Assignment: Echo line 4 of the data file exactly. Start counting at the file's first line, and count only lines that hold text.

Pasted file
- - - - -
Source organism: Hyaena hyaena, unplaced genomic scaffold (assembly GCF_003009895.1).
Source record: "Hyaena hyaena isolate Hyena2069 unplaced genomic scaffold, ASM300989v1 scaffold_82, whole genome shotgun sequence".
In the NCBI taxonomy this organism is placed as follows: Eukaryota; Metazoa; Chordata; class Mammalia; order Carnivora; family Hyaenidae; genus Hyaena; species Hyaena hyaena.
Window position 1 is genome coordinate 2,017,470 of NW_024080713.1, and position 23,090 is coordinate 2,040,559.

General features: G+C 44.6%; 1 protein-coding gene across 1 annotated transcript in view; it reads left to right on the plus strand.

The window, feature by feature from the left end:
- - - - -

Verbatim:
Window position 1 is genome coordinate 2,017,470 of NW_024080713.1, and position 23,090 is coordinate 2,040,559.